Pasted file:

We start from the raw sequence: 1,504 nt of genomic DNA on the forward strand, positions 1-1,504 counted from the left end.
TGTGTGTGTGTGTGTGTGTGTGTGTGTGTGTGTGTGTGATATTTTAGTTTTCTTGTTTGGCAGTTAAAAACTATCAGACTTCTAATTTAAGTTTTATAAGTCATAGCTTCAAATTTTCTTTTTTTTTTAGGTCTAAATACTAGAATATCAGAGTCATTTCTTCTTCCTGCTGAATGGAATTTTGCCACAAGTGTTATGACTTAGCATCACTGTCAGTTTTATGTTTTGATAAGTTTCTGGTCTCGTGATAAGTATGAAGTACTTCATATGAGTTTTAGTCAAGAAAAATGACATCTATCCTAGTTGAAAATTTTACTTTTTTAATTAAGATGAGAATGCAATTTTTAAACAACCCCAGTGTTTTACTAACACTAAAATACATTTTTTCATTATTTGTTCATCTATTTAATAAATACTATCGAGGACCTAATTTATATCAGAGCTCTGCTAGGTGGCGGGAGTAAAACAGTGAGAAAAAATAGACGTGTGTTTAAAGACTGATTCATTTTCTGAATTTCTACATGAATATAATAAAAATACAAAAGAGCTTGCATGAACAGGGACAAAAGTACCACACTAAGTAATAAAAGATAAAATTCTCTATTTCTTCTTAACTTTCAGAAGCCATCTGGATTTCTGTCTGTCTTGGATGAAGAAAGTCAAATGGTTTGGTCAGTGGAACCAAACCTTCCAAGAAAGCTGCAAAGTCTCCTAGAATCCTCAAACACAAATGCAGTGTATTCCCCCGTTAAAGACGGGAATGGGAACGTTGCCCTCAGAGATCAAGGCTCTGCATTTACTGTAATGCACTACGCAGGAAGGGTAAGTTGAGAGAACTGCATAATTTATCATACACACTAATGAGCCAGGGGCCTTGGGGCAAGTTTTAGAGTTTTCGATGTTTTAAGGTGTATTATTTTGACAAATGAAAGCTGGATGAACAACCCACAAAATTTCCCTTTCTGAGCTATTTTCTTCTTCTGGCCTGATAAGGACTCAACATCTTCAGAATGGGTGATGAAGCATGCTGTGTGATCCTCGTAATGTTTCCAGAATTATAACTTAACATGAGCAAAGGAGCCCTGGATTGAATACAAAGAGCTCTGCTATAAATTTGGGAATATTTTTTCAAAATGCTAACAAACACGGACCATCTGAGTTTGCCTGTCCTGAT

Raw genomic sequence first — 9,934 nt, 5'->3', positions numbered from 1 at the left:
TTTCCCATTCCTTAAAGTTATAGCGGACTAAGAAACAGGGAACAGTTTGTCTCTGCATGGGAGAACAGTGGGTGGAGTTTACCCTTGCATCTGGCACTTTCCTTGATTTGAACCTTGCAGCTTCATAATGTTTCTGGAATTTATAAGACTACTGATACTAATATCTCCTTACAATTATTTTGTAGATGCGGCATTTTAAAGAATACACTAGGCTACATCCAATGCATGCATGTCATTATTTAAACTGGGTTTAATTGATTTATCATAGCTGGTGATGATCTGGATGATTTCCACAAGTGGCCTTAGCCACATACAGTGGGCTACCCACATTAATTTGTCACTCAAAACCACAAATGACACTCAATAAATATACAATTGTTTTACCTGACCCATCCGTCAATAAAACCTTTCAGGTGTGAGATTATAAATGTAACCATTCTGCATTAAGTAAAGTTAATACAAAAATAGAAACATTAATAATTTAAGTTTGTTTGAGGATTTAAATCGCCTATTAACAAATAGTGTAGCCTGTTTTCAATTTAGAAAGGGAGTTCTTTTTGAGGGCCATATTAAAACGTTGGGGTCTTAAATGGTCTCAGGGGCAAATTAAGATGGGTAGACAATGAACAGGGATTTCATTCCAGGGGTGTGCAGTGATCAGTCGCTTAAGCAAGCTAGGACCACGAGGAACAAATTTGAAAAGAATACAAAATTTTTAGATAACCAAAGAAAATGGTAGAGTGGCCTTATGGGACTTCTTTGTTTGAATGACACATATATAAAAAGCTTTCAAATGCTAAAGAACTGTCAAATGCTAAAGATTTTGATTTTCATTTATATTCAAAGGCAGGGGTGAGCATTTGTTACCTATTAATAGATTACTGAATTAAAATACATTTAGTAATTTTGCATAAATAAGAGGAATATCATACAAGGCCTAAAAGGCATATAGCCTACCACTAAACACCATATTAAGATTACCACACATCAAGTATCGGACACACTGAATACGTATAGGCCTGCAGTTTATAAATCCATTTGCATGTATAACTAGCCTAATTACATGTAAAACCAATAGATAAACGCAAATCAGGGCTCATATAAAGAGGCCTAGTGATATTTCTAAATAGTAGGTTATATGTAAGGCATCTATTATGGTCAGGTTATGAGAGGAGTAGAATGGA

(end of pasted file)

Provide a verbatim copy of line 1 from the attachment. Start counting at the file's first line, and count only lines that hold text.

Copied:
We start from the raw sequence: 1,504 nt of genomic DNA on the forward strand, positions 1-1,504 counted from the left end.